In Montessori families, it is not unusual to see toddlers working in the kitchen. For some, knives are introduced at around 12-18 months of age, while for some, it’s introduced at around 2-3 years old. I understand the worry — so, if you are not yet ready to introduce the knife to your child or feel that your child still needs to do fine motor work before you can do actual slicing work, do remember that there are many other opportunities for your child to work with you in the kitchen. I have shared some in this blogpost.
If you have a toddler and looking at introducing knives for kitchen work, I am sharing here the ones we personally use.
* This post contains some affiliation links with Amazon. This means that if you purchase an item recommended through my link, I can possible receive Amazon credits — PS: This doesn’t cost you extra. *
1. Wavy Cutter – this is the first knife for slicing that I introduced to my son. Love it because it’s perfect for my toddler’s little hands. He can really grip this and cut vegetables. It’s not that sharp, too, so it’s relatively the safest one in this set (except for butter knives and soft cheese knives, of course!) The only downside is it is challenging to use for round-shaped and thick vegetables like carrots and cucumber (have a tip regarding this below!). My son loves cutting string beans with this. Locally, you can possibly find this at a fair price at Cooks Exchange stores. I saw them selling this before. [Note: I actually really love this brand — they have a lot of small but beautifully designed things that work great with little hands! You can search HERE for more Joie kitchen products!]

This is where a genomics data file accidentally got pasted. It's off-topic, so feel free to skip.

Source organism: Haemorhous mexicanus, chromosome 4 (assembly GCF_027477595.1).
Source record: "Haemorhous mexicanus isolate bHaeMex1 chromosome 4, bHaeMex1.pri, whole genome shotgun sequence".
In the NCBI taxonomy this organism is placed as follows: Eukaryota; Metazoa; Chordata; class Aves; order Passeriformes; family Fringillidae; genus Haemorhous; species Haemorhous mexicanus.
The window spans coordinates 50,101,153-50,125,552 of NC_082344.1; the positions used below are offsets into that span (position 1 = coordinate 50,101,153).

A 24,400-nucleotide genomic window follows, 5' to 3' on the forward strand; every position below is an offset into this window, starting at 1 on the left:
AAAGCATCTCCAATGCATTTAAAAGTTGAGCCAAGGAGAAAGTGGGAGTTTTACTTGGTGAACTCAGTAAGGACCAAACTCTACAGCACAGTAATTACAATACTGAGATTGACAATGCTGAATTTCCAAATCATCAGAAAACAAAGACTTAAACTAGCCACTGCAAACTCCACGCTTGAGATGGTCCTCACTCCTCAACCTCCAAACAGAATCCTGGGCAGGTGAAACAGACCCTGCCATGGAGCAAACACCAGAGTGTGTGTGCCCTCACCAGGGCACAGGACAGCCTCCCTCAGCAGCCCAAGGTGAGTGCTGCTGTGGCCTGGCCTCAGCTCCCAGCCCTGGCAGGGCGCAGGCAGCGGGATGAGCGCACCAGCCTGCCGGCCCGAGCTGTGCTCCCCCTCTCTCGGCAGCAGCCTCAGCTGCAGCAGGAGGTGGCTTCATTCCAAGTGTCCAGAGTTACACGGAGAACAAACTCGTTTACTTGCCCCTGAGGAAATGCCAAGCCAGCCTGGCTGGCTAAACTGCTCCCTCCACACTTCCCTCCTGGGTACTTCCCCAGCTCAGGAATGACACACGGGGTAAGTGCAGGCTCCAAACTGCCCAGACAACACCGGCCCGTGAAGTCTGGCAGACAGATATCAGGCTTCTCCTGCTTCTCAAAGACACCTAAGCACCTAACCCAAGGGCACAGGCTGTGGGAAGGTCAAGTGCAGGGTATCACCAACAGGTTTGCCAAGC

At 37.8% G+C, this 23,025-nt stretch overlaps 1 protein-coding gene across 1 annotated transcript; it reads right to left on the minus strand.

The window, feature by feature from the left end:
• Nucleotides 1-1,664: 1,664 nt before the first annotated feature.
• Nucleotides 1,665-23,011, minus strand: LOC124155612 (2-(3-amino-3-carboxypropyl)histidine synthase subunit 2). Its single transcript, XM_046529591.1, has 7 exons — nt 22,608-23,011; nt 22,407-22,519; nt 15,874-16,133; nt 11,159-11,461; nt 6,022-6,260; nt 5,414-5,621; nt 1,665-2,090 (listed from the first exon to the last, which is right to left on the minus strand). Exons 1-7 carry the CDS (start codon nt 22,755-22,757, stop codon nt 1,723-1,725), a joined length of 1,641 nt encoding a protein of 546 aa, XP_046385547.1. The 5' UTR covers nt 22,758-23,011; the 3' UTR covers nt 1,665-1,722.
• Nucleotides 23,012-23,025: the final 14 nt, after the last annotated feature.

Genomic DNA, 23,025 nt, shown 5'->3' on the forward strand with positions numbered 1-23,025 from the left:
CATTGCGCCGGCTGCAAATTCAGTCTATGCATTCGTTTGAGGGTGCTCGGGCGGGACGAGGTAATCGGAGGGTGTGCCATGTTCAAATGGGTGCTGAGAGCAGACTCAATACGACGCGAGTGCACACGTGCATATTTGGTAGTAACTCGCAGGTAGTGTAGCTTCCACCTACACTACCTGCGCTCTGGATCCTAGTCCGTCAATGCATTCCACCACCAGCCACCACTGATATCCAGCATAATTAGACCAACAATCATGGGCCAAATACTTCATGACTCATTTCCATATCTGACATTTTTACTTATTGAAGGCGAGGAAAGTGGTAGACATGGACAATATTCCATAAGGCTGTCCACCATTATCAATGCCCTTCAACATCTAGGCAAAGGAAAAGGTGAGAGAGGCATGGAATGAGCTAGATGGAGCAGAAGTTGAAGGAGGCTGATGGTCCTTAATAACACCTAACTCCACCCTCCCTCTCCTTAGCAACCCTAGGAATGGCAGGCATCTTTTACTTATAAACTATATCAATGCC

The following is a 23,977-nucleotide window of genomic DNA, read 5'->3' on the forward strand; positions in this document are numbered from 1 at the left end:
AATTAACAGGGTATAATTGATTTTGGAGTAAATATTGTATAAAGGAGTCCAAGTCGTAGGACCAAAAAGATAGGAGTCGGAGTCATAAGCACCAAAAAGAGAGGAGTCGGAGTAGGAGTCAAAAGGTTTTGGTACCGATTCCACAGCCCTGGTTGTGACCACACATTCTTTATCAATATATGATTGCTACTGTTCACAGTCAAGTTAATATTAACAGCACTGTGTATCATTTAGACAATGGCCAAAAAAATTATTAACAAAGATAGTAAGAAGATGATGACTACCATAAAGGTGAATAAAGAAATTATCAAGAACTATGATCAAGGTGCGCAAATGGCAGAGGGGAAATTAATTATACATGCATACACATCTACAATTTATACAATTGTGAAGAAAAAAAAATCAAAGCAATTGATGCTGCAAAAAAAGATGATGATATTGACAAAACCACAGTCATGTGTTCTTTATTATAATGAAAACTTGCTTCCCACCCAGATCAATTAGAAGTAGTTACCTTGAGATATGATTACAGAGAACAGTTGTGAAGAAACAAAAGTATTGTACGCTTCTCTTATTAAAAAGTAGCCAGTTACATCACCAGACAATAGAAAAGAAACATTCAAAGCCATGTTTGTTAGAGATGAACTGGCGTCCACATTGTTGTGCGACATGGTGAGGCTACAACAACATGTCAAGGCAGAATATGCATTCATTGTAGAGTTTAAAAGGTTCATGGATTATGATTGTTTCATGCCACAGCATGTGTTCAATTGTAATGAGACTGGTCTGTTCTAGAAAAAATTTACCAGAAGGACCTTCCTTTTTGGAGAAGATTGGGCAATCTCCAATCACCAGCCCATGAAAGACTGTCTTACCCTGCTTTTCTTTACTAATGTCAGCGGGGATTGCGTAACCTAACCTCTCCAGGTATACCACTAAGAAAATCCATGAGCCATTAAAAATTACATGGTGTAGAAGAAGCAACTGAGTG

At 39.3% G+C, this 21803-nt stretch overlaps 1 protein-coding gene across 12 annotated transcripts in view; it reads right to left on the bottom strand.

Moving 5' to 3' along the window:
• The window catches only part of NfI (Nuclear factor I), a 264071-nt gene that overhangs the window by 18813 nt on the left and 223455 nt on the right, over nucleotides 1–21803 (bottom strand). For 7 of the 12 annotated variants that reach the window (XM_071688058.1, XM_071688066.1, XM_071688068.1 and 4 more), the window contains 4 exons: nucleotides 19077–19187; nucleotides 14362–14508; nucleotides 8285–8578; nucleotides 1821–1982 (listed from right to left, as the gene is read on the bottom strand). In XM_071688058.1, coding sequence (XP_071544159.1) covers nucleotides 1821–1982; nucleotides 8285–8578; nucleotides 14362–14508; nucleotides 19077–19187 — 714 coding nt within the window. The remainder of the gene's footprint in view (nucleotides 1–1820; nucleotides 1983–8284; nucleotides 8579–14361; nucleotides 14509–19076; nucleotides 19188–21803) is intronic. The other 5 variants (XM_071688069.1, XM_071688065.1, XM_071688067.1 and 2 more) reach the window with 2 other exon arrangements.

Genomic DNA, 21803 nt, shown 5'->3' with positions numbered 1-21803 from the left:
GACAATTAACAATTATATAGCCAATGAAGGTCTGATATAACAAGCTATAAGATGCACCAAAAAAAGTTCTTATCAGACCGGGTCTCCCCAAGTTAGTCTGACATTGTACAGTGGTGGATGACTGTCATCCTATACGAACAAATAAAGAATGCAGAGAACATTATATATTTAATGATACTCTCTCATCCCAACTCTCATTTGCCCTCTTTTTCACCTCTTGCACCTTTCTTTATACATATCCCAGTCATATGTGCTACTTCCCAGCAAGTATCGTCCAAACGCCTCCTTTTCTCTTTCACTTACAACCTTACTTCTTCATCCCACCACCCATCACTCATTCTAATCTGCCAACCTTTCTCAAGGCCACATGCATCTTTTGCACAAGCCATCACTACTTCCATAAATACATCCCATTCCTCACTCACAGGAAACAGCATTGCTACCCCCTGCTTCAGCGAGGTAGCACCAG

2. Wooden Butter Knife – aside from really good price points, what I love about Japanese home stores like Daiso and Japan Home is that they carry a lot of kitchen stuff in small sizes. This was one of my finds. We use it for spreading butter. You can find something similar from Amazon HERE.
4. Curious Chef Knife Set – This set comes in 3 pcs, and we use the shortest one. When my son is having a hard time cutting vegetables with the wavy cutter, we replace it with this one. I thought it was still too large, until I made him try it. I don’t think it’s just the size, but also the design and make — my toddler can really use this properly without modeling from us. He discovered through this knife that to be able to cut a hard vegetable like carrot, he firs needed to press down the middle part of the knife on the vegetable, then put his other hand on the front part of the knife and press down again then together to achieve success in slicing. He loves using this knife. I do, too. By the way, you can get an orange version (slightly more expensive) HERE.